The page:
A radical Islamic leader who dreams of the past will do anything in his power to ensure that the future is destroyed-by hitting the technological world where it hurts: oil.
About the Author
David Michaels is the author of two novels in Tom Clancy's Ghost Recon series and several in Tom Clancy's Splinter Cell series.
Date of Birth:April 12, 1947
Date of Death:October 1, 2013
Place of Birth:Baltimore, Maryland
Education:Loyola High School in Towson, Maryland, 1965; B.A. in English, Loyola College, 1969
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Table of Contents
THE BESTSELLING NOVELS OF
THE TEETH OF THE TIGER
A new generation—Jack Ryan, Jr.—takes over in Tom Clancy’s
extraordinary, and extraordinarily prescient, novel.
“INCREDIBLY ADDICTIVE.” —Daily Mail (London)
Tom Clancy returns to Jack Ryan’s early days—
in an engrossing novel of global political drama . . .
“A WILD, SATISFYING RIDE.” —New York Daily News
THE BEAR AND THE DRAGON
A clash of world powers. President Jack Ryan’s trial by fire.
“HEART-STOPPING ACTION . . . CLANCY STILL REIGNS.” —The Washington Post
John Clark is used to doing the CIA’s dirty work.
Now he’s taking on the world . . .
“ACTION-PACKED.” —The New York Times Book Review
A devastating terrorist act leaves Jack Ryan
as President of the United States . . .
“UNDOUBTEDLY CLANCY’S BEST YET.”
—The Atlanta Journal-Constitution
DEBT OF HONOR
It begins with the murder of an American woman
in the backstreets of Tokyo. It ends in war . . .
“A SHOCKER.” —Entertainment Weekly
THE HUNT FOR RED OCTOBER
The smash bestseller that launched Clancy’s career—
the incredible search for a Soviet defector
and the nuclear submarine he commands . . .
“BREATHLESSLY EXCITING.” —The Washington Post
RED STORM RISING
The ultimate scenario for World War III—
the final battle for global control . . .
“THE ULTIMATE WAR GAME . . . BRILLIANT.”
CIA analyst Jack Ryan stops an assassination—
and incurs the wrath of Irish terrorists . . .
“A HIGH PITCH OF EXCITEMENT.”
—The Wall Street Journal
THE CARDINAL OF THE KREMLIN
The superpowers race for the ultimate Star Wars
missile defense system . . .
“CARDINAL EXCITES, ILLUMINATES . . . A REAL PAGE-TURNER.” —Los Angeles Daily News
CLEAR AND PRESENT DANGER
The killing of three U.S. officials in Colombia ignites the
American government’s explosive, and top secret, response . . .
“A CRACKLING GOOD YARN.” —The Washington Post
THE SUM OF ALL FEARS
The disappearance of an Israeli nuclear weapon threatens the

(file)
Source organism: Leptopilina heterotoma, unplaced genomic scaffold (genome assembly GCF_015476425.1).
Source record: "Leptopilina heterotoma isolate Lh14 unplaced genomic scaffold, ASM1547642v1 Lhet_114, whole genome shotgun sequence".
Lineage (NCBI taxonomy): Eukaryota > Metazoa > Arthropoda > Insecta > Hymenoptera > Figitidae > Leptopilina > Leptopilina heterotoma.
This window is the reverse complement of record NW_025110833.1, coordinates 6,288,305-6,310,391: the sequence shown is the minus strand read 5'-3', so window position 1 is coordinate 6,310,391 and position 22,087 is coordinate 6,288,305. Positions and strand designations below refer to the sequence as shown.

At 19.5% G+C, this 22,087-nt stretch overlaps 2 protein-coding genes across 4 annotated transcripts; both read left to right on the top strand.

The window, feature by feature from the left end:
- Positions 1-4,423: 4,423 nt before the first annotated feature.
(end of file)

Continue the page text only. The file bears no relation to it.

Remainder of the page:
balance of power in the Middle East—and around the world . . .
“CLANCY AT HIS BEST . . . NOT TO BE MISSED.”
—The Dallas Morning News
His code name is Mr. Clark. And his work for the CIA
is brilliant, cold-blooded, and efficient . . . but who is he really?
“HIGHLY ENTERTAINING.” —The Wall Street Journal
Novels by Tom Clancy
THE HUNT FOR RED OCTOBER RED STORM RISING PATRIOT GAMES THE CARDINAL OF THE KREMLIN CLEAR AND PRESENT DANGER THE SUM OF ALL FEARS WITHOUT REMORSE DEBT OF HONOR EXECUTIVE ORDERS RAINBOW SIX THE BEAR AND THE DRAGON RED RABBIT THE TEETH OF THE TIGER
SSN: STRATEGIES OF SUBMARINE WARFARE
SUBMARINE: A GUIDED TOUR INSIDE A NUCLEAR WARSHIP ARMORED CAV: A GUIDED TOUR OF AN ARMORED CAVALRY REGIMENT FIGHTER WING: A GUIDED TOUR OF AN AIR FORCE COMBAT WING MARINE: A GUIDED TOUR OF A MARINE EXPEDITIONARY UNIT AIRBORNE: A GUIDED TOUR OF AN AIRBORNE TASK FORCE CARRIER: A GUIDED TOUR OF AN AIRCRAFT CARRIER SPECIAL FORCES: A GUIDED TOUR OF U.S. ARMY SPECIAL FORCES
INTO THE STORM: A STUDY IN COMMAND
(written with General Fred Franks, Jr., Ret., and Tony Koltz)
EVERY MAN A TIGER
(written with General Charles Horner, Ret., and Tony Koltz)
SHADOW WARRIORS: INSIDE THE SPECIAL FORCES
(written with General Carl Stiner, Ret., and Tony Koltz)
(written with General Tony Zinni, Ret., and Tony Koltz)
Created by Tom Clancy
TOM CLANCY’S SPLINTER CELL TOM CLANCY’S SPLINTER CELL: OPERATION BARRACUDA TOM CLANCY’S SPLINTER CELL: CHECKMATE TOM CLANCY’S SPLINTER CELL: FALLOUT
Created by Tom Clancy and Steve Pieczenik
TOM CLANCY’S OP-CENTER TOM CLANCY’S OP-CENTER: MIRROR IMAGE TOM CLANCY’S OP-CENTER: GAMES OF STATE TOM CLANCY’S OP-CENTER: ACTS OF WAR TOM CLANCY’S OP-CENTER: BALANCE OF POWER TOM CLANCY’S OP-CENTER: STATE OF SIEGE TOM CLANCY’S OP-CENTER: DIVIDE AND CONQUER TOM CLANCY’S OP-CENTER: LINE OF CONTROL TOM CLANCY’S OP-CENTER: MISSION OF HONOR TOM CLANCY’S OP-CENTER: SEA OF FIRE TOM CLANCY’S OP-CENTER: CALL TO TREASON TOM CLANCY’S OP-CENTER: WAR OF EAGLES